Despite the morning(ish) request, Restaurante El Salvador also came out strong with the chips and salsa. The salsa was brilliantly bright in flavor, bordering pico de gallo in texture. The chips were as crisp as one could get them, and the guacamole was rich and fresh, although I wouldn’t have turned down an extra squeeze of lime.
Their take on Huevos Rancheros was different from any I’ve had before. Atop a tostada (fried corn tortilla) sat a fried egg and a generous pouring of a tasty, non-spicy pepper sauce that was reminiscent of chutney. The tortilla was nice and crispy, and its flavor of masa married the sauce beautifully. I did find the egg slightly overcooked however. Alongside the eggs sat gorgeous green slices of avocado and a rice and beans combo.
Wrapped inside the breakfast burrito were eggs, cheese, rice and beans, and bell peppers and onions. Accompanied by a side of roasted potatoes, both the sweet and savory, this was a breakfast burrito well-executed. It satisfied the Saturday egg and cheese craving and hit the sharp notes in the right spots with the peppers and onions, and with a bit of that salsa and guacamole, it all came together piece by piece.
In their worst moments, burritos can sit like cylindrical bricks in your belly, preventing all physical activity for the remainder of the day. In those low points (usually due to slathering in an excess of chile con queso and sour cream) they quickly become the excuse for slothness. I often avoid burritos for this reason. Call me kooky but I like to be able to move after a meal. Thankfully, Restaurante El Salvador had no such punishment. This burrito was basic and delicious, topped with a thin layer of sour cream that was a proper accessory, not a drowning.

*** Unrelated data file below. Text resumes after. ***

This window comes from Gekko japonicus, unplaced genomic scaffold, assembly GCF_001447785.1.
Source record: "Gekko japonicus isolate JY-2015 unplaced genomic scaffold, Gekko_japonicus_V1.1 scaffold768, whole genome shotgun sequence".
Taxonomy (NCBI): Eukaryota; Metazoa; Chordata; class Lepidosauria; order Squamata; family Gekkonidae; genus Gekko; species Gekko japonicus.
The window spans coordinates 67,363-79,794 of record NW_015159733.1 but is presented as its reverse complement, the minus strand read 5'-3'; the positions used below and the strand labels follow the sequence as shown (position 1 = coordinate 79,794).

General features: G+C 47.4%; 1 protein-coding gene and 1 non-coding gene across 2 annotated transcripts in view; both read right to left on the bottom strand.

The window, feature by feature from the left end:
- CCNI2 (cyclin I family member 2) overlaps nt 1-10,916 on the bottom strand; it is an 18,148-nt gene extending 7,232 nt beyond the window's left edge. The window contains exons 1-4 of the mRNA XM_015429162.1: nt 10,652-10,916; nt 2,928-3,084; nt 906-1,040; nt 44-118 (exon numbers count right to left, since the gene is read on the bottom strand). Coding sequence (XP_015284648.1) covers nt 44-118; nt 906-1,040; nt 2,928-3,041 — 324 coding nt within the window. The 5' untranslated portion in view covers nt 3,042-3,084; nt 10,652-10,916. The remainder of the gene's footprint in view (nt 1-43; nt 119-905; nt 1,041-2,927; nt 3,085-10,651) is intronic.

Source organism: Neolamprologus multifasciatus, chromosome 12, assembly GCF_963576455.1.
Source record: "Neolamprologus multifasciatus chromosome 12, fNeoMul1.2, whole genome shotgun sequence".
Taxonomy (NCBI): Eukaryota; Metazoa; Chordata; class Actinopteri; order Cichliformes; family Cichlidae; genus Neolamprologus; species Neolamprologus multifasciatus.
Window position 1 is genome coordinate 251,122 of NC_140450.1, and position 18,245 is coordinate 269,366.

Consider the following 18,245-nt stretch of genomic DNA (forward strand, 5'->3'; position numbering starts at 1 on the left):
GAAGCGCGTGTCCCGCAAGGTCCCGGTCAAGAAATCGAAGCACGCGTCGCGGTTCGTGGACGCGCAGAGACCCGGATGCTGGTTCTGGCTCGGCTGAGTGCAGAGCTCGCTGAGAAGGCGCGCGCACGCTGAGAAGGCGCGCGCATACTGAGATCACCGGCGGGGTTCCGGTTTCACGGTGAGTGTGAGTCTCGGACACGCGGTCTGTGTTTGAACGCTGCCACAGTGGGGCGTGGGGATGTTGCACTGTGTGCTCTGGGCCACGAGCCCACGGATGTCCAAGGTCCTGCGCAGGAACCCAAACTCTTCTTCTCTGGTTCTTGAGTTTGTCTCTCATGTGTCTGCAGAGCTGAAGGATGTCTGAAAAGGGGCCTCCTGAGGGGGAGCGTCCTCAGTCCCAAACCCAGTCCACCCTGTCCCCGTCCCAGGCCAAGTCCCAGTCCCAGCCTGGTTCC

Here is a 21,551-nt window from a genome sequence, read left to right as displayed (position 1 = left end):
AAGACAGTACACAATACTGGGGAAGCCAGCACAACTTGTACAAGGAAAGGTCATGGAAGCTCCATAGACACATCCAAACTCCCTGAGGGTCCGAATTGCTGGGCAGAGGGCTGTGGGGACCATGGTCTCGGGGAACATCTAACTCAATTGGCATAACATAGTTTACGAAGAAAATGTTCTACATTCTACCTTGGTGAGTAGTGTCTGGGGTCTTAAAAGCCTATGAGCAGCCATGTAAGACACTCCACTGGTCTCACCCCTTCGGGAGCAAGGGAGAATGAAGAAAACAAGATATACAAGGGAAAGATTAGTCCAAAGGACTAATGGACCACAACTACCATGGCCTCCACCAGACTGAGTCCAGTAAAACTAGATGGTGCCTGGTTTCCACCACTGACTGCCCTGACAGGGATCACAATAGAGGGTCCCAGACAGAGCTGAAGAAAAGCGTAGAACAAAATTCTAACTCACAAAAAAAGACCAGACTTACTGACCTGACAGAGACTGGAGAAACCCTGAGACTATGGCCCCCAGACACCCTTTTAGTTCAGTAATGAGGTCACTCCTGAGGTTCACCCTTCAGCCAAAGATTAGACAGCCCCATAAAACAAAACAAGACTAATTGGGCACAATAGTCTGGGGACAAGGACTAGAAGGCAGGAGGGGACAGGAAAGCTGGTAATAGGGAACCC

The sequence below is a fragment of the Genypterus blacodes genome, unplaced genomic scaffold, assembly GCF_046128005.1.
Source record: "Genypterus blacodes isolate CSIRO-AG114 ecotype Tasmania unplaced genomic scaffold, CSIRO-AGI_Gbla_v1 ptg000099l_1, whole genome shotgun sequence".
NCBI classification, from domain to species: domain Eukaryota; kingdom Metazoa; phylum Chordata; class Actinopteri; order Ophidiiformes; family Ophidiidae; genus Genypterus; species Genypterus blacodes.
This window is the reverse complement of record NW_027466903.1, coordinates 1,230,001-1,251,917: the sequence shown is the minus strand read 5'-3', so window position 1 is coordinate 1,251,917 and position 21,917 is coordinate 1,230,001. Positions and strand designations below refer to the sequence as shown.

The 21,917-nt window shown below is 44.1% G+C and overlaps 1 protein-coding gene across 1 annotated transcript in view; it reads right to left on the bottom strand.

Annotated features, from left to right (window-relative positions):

Even still, I have a bit of ordering regret. Afterwards I wondered to myself, “Self, why would you go to an El Salvadoran restaurant and order a breakfast burrito? Why not aim for the huevos con chorizo or the huevos revueltos, which comes with fried plantains? You love fried plantains.” In any case, it was a solid breakfast served by a friendly, confident server. We were in good hands.
Our total for the meal was $23, which seems crazy to me. I have paid that much for a single salad sprinkled with a meager cucumber and a bottle of water at pretentious places I shall leave unnamed. For $23 we got two healthy-sized entrees, a large portion of fresh guacamole and chips, salsa, and two bottomless coffees.
There is a certain ambiance in this genre of Latin restaurants that I adore. They often house big booths and bright colors. The food comes at a quick pace but there’s never any rush to leave, and the whole place seems to invite you to just sit still awhile. Maybe it’s all in the timing, but I can feel myself exhale a bit at places like Restaurante El Salvador. The sounds of vinyl squeaking against your thighs or the smell of jalapenos tells you it’s all going to be ok. And it really is.
Author Katie Boyts is a pastry chef with a love of affordable carbs and the host of the Baltimore chapter of CreativeMornings.
All photos by Chris Attenborough.